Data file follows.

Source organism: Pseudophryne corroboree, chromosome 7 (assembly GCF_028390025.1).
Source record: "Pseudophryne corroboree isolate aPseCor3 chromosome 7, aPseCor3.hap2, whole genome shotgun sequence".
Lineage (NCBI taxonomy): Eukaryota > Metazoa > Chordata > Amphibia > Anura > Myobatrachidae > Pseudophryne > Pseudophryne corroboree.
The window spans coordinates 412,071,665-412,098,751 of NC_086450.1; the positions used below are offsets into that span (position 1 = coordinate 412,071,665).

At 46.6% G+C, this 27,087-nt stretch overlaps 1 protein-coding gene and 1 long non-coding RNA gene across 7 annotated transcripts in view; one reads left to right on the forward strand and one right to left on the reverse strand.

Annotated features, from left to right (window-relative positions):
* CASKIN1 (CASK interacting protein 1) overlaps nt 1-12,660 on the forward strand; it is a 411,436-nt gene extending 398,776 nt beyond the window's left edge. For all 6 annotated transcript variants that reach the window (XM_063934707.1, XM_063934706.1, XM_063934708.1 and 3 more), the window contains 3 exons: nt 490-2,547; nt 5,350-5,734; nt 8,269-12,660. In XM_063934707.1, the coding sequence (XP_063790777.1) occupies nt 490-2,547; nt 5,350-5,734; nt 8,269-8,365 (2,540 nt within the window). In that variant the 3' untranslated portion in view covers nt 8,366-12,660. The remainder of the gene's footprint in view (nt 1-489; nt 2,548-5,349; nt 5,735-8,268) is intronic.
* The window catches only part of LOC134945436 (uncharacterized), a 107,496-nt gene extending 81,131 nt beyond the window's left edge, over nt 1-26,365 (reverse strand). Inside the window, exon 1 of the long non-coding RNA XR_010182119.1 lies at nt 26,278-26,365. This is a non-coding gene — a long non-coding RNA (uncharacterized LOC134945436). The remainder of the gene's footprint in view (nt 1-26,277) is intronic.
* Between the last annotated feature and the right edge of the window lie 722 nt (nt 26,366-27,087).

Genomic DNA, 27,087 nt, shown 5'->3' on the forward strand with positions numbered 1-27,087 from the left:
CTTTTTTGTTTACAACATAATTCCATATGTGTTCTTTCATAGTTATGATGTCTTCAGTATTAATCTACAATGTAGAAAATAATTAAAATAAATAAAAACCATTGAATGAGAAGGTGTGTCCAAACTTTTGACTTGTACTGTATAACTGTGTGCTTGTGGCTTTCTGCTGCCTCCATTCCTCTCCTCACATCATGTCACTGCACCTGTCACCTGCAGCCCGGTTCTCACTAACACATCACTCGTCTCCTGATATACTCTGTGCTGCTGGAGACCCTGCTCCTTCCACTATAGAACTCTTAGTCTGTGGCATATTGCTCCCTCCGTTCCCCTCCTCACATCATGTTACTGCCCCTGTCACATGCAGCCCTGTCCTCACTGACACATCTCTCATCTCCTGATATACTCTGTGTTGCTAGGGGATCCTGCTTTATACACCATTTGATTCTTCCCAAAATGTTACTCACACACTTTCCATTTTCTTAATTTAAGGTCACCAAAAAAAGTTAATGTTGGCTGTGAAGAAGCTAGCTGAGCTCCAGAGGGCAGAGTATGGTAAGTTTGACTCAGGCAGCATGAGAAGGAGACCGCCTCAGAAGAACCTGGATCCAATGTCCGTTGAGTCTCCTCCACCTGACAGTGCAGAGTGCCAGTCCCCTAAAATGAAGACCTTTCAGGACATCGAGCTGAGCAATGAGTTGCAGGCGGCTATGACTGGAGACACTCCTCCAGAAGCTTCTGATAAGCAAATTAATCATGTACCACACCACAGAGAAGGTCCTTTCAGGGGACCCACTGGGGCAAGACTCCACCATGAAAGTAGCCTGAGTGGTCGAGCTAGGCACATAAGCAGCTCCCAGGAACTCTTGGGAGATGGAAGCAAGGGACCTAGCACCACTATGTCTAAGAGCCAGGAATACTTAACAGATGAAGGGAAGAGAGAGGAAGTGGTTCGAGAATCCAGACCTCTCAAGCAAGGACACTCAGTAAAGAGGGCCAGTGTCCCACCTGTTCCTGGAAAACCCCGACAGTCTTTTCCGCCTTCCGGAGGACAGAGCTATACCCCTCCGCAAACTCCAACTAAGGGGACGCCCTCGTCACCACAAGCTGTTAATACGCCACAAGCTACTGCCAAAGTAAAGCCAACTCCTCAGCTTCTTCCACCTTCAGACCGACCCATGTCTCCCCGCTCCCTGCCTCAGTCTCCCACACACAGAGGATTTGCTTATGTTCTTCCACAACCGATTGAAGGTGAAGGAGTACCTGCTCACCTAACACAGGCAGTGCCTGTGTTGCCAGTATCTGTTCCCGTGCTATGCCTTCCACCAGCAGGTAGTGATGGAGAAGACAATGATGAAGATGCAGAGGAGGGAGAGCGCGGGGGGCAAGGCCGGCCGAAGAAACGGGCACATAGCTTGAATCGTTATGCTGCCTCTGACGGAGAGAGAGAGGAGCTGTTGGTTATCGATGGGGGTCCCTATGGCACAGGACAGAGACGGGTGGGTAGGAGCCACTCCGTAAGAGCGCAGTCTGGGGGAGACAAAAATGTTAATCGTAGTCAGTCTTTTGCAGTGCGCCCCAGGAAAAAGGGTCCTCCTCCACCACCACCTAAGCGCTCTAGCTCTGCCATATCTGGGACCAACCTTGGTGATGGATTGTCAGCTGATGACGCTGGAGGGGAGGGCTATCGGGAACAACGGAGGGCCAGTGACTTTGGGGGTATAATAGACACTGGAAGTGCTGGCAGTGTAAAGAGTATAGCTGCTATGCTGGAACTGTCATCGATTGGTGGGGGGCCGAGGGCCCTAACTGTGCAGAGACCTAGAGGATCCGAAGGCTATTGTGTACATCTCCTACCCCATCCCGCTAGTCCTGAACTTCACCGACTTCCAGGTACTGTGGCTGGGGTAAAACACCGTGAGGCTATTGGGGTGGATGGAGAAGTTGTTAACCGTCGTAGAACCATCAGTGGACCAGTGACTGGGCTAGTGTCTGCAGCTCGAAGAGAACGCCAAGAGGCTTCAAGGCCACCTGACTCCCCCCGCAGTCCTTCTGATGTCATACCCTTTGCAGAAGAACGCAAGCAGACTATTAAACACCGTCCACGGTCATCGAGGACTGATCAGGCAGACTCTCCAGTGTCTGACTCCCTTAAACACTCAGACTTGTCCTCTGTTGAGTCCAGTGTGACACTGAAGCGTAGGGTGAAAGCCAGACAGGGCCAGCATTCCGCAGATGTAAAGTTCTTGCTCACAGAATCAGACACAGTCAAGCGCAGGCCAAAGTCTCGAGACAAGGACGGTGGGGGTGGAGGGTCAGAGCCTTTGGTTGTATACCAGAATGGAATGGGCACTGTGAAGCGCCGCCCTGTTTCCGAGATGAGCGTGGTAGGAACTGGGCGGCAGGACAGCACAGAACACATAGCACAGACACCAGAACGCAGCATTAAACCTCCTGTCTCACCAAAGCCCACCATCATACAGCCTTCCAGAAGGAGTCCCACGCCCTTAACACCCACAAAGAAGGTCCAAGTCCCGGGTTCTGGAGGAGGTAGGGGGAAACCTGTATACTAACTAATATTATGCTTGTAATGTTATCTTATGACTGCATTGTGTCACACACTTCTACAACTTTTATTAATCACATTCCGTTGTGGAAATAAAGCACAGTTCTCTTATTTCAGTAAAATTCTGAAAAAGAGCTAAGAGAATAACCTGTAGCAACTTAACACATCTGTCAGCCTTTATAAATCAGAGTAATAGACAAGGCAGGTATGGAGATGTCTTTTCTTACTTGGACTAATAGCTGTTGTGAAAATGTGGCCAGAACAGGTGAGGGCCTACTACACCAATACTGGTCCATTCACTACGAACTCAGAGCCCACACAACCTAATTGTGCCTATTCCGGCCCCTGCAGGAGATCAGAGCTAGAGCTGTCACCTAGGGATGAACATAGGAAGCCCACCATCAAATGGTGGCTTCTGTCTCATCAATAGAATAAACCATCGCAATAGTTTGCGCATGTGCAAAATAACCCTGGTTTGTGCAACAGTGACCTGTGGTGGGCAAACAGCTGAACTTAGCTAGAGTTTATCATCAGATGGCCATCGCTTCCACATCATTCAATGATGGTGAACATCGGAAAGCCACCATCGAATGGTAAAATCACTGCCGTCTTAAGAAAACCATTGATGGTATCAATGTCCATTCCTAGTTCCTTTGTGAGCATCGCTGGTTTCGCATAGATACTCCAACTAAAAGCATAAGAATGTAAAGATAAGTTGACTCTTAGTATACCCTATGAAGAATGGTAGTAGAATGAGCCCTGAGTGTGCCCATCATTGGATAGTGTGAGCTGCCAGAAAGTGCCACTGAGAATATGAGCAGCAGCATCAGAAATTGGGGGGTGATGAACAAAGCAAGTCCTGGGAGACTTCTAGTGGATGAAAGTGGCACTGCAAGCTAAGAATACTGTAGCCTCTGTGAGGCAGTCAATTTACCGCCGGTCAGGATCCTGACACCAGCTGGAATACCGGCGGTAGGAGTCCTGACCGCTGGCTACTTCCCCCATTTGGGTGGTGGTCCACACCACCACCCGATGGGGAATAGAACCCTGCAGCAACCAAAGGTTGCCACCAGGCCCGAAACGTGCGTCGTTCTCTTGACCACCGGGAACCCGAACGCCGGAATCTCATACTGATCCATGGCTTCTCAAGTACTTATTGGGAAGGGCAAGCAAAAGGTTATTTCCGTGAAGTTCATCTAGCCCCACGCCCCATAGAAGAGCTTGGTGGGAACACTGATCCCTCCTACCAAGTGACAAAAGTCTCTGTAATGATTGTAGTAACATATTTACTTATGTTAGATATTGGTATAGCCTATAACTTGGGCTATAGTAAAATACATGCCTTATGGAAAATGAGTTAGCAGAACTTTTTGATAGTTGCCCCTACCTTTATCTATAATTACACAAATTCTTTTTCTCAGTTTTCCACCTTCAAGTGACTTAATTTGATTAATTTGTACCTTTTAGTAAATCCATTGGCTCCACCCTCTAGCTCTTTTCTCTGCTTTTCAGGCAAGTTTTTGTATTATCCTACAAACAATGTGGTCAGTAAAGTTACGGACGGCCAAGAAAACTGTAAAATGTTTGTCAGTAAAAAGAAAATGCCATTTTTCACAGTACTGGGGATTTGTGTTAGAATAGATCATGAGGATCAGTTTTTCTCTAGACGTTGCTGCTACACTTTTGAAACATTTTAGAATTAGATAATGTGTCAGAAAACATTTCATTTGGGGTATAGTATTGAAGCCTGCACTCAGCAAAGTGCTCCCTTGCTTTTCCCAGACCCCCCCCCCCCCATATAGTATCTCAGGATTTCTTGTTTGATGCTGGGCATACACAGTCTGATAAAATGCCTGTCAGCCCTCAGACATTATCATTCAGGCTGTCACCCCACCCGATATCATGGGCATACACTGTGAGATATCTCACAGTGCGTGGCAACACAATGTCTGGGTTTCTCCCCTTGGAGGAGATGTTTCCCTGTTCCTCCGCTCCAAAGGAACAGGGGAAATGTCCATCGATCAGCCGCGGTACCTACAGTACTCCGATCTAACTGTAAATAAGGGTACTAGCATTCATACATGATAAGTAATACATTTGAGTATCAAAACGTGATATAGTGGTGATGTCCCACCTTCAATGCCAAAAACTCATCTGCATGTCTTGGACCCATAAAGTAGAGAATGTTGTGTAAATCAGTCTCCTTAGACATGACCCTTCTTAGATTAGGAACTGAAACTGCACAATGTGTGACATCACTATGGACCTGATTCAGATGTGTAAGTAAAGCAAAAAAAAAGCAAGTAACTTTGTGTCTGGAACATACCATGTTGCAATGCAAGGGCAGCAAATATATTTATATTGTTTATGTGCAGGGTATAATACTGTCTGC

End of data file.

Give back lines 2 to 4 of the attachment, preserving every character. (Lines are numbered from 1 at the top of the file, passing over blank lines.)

Source record: "Pseudophryne corroboree isolate aPseCor3 chromosome 7, aPseCor3.hap2, whole genome shotgun sequence".
Lineage (NCBI taxonomy): Eukaryota > Metazoa > Chordata > Amphibia > Anura > Myobatrachidae > Pseudophryne > Pseudophryne corroboree.
The window spans coordinates 412,071,665-412,098,751 of NC_086450.1; the positions used below are offsets into that span (position 1 = coordinate 412,071,665).